Energy exit fees are rising with MoneySavingExpert and Martin Lewis warning people to check before taking fixed deals before October's rise
Energy deal exit fees are now up to 10 times higher than they were last year, a new report has revealed, heaping further pressure on households already struggling to meet the costs of escalating bills.
With homes facing crippling prices for gas and electricity this year - only likely to be made worse with a second price cap rise in October that will add another £800 to annual bills - it isn't just the price of the energy itself companies are now increasing.
Investigations by website MoneySavingExpert have found the penalties to leave some fixed-rate tariffs early - in which the price you pay for each unit of energy is locked in for the duration of your deal - have gone up by hundreds of pounds in the last 12 months.
Any consumer thinking of fixing their energy tariff in order to bring an element of certainty to the amount they are paying is being warned to watch out for expensive exit penalties attached to offers, before signing up to a deal that could tie them in for anything between 12 months and two years.
Just a year ago the typical cost for leaving a fixed rate deal for a dual-fuel home was around £60, says MSE, with the highest seen £150. But 12 months on and many fixed deals currently on the market have sky-high exit fees running into several hundreds of pounds.
This means that if wholesale prices do start to tumble, bringing down with them the domestic costs for gas and electricity and consequently therefore cheaper fixed-rate deals as well, any saving households think they can make by shopping around and switching deals or suppliers could be wiped out if they have to then find as much as £600 to leave the existing rates they're locked into.
Firms, says the consumer website, can charge different exit fees depending on the length of the fixed deal with one-year fixes tending to have lower exit fees than two year contracts, while some firms, including Octopus Energy and E.on, still don't charge fees at all.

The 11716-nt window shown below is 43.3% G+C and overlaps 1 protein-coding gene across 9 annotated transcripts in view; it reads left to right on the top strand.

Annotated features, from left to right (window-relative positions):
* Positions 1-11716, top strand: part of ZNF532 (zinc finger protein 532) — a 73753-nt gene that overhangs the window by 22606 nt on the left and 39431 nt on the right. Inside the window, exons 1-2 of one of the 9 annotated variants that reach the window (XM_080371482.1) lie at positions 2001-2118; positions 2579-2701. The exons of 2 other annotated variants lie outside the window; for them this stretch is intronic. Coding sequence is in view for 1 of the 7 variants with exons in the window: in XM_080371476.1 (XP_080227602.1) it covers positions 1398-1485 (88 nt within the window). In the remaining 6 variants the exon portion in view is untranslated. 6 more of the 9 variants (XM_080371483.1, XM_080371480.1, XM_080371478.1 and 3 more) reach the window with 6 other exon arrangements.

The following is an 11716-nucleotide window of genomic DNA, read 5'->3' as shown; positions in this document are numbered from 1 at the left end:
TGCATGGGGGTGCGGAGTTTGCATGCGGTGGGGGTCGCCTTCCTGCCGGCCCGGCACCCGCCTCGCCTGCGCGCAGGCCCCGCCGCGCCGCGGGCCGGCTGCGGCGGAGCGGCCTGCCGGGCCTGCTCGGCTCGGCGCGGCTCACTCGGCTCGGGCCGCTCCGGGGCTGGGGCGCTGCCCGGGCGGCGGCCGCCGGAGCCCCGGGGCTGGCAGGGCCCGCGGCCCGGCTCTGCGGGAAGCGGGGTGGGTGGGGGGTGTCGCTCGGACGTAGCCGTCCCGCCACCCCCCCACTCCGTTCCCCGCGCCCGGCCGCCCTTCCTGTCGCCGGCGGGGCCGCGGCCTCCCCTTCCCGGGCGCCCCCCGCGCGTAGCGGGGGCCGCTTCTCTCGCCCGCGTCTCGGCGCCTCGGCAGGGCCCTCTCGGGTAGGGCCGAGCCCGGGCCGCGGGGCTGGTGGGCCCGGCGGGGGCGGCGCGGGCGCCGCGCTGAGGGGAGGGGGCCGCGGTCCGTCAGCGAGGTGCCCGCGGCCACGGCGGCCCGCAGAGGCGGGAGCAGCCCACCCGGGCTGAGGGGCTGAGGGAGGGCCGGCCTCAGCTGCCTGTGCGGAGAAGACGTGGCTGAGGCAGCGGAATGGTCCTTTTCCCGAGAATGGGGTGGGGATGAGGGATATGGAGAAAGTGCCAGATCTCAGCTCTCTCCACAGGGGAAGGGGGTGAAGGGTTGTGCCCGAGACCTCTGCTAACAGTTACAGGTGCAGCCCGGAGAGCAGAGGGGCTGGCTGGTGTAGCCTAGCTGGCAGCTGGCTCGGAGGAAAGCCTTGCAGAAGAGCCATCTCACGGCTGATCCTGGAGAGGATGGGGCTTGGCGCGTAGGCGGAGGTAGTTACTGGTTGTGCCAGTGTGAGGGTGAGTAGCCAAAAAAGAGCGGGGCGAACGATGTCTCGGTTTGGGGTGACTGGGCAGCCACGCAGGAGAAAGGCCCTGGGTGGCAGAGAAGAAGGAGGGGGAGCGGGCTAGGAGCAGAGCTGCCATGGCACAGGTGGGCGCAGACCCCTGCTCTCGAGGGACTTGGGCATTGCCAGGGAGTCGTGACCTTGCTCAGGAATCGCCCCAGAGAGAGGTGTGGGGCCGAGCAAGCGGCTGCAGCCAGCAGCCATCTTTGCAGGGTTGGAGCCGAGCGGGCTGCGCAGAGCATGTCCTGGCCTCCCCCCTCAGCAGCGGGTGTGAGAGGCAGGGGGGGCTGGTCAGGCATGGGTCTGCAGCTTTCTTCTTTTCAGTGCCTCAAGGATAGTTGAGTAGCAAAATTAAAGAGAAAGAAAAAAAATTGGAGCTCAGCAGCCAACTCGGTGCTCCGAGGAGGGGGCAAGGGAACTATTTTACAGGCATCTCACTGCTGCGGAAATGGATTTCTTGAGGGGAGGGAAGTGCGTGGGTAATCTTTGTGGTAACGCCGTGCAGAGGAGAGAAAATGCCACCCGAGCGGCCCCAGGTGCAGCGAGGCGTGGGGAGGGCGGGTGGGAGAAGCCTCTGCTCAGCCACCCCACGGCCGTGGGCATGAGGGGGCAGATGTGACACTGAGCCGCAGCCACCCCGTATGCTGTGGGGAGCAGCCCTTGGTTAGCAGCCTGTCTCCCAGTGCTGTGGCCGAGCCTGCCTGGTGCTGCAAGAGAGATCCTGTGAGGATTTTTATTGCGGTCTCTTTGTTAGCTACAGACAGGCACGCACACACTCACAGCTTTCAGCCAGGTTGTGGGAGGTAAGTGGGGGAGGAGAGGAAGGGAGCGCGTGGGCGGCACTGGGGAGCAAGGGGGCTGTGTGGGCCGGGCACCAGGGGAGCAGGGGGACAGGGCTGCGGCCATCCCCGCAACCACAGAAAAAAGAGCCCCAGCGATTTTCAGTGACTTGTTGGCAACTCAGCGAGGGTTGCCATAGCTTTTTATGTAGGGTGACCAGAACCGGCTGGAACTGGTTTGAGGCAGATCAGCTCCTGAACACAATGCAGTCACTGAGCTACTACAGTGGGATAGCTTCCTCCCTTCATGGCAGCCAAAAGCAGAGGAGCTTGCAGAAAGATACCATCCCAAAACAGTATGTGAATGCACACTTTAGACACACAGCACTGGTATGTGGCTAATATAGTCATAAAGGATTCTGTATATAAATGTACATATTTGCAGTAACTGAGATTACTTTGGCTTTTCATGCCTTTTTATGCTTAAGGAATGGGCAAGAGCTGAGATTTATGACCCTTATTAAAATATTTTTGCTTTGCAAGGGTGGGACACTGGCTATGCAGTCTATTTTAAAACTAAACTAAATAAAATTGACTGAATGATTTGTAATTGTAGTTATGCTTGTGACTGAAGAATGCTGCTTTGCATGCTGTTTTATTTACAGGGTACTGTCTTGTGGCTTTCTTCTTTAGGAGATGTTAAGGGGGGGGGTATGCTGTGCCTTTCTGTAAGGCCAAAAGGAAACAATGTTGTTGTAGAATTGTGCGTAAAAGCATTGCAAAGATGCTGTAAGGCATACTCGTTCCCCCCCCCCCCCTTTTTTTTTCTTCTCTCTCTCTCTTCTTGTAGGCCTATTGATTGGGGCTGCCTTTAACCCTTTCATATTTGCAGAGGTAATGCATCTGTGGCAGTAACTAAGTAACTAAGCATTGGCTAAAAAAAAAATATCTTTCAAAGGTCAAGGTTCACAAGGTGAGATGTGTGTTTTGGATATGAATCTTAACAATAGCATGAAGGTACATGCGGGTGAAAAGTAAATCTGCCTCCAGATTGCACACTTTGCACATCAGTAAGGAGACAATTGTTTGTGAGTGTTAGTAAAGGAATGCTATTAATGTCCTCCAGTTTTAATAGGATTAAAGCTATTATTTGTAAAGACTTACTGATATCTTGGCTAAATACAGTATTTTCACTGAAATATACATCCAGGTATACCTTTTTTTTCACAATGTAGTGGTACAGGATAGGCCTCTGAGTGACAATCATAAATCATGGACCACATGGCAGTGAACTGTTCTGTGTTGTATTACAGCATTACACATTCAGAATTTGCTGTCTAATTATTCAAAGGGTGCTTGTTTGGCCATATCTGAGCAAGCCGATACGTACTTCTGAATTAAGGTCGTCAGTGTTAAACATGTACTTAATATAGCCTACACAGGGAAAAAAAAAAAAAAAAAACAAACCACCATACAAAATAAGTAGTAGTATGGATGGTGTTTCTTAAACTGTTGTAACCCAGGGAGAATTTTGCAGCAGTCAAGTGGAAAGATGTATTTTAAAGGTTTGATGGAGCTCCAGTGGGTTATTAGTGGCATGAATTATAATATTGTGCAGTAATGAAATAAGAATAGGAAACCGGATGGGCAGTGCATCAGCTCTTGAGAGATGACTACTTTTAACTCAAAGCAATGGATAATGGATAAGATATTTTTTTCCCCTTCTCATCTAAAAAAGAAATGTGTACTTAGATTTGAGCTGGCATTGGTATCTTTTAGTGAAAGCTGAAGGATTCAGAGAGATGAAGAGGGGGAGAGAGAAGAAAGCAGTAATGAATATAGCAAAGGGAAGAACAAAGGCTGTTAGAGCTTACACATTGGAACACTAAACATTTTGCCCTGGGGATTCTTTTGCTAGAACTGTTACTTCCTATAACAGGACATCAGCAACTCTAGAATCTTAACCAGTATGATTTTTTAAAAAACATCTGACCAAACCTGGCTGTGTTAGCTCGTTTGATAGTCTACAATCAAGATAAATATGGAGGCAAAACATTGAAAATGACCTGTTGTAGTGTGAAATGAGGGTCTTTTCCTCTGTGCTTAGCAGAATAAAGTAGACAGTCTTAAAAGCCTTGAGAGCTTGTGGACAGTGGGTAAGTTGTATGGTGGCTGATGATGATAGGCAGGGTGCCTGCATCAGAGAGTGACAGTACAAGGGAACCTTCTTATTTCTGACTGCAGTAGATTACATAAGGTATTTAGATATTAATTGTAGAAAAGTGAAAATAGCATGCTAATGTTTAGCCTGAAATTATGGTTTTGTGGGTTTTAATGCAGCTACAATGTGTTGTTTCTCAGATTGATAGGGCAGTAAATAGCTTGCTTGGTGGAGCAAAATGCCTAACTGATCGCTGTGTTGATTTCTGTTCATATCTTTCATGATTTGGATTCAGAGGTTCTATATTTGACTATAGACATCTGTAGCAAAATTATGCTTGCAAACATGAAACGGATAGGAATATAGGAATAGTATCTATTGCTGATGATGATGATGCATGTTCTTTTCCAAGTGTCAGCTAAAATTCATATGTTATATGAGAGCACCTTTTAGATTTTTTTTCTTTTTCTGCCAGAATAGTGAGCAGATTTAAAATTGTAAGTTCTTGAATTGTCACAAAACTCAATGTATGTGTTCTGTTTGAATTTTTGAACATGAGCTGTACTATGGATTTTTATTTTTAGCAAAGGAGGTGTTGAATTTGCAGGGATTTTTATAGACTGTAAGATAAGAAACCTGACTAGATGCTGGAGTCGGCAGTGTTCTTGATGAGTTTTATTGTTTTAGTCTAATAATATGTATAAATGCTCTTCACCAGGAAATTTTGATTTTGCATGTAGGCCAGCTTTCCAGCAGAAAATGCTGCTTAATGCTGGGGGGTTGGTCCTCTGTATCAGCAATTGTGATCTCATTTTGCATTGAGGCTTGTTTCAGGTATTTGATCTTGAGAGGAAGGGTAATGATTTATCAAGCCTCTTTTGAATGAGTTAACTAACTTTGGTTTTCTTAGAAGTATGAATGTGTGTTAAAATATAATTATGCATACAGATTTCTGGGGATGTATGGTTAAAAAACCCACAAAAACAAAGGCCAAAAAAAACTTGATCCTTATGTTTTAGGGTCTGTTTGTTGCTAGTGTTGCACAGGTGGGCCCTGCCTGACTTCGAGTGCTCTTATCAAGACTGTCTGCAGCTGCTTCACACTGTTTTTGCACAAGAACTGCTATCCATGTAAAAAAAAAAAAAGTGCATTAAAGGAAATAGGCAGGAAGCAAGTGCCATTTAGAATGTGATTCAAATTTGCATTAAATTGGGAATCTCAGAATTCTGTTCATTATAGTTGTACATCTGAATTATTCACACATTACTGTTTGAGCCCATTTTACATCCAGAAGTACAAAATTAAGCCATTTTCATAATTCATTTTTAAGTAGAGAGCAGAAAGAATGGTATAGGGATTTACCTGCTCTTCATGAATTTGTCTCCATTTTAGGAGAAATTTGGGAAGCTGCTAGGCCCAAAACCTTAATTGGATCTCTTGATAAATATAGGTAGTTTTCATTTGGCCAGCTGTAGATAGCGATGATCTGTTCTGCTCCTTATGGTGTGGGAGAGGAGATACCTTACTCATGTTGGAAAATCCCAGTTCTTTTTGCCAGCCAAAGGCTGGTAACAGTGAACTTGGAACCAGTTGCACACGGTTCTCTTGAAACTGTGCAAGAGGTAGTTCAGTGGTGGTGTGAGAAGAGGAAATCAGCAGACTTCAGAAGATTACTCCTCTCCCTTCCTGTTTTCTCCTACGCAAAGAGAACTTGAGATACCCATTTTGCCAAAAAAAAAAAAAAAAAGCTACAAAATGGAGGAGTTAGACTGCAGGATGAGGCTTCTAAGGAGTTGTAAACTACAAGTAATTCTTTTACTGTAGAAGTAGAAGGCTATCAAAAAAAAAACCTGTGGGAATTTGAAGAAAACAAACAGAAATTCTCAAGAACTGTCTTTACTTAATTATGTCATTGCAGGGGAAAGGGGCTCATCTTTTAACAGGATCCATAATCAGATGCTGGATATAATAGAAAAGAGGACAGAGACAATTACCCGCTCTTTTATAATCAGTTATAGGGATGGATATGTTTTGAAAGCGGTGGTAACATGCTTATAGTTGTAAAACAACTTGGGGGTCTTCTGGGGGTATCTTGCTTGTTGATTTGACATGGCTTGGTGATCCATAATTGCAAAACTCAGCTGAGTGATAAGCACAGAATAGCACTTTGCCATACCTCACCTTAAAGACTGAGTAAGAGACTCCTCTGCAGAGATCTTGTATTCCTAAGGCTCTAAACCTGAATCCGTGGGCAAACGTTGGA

Under energy licence conditions, providers are allowed to charge exit fees on fixed term contracts provided they are 'proportionate' and 'must not exceed direct economic loss' to the losing supplier.
However energy regulator Ofgem, says MSE, doesn't currently define what is proportionate or how much would exceed direct economic loss. Ofgem says it expects charges to be fair and suppliers must make any exit fees clear in the 'principle terms' of the tariff that need to be provided before both parties enter into a contract.
Among the companies, the consumer website found, with the biggest changes to exit fees in the last 12 months was British Gas where it cost £80 in 2021 to leave a two-year fixed deal with just one-year fixed deals now totalling £200 to walk away prematurely.
A year ago customers with EDF would have been charged £70 to leave their two-year fixed rate tariff before the deal ended but this has leapt to £300 in 2022. Researchers say they also found Scottish Power exit fees to have increased from nothing for two-year deals and £60 for one-year deals in 2021 up to £300 for either this year.
Outfox the Market, claims MoneySavingExpert, now has some of the largest of the exit fees where getting out of a two-year deal before it has expired could cost a customer £600. And while SSE has increased the cost of leaving its one-year fixed deal from £0 to £60, two-year fixed rates now also stand at £60 compared to between £0 and £150 in 2021.
Martin Lewis, founder of MoneySavingExpert.com, said he believes the high exit fees could be the 'final nail in the coffin' when it comes to energy competition.
The television presenter acknowledges that many people are now currently trying to decide right now whether or not to fix into a deal - faced with October's impending rise - and he's warning customers to check thoroughly any fixed-rate deal they may be offered by either their existing supplier or a new one.
He explained: "The only deals out there worth considering are existing customer deals, and the rules say providers don’t have to publish them – they can offer them to individuals. This means there’s far less help available for people making those decisions (at MSE we try and compile the tariffs, but we rely on consumers reporting them to us).
"The lack of transparency and visibility makes it easier for firms to add on these hideous early exit penalties if you leave before the fix ends. Altogether, that just ramps up the consequence of the decision of whether to fix or not, because with these tariffs you can no longer escape easily if you later think you’ve made the wrong call."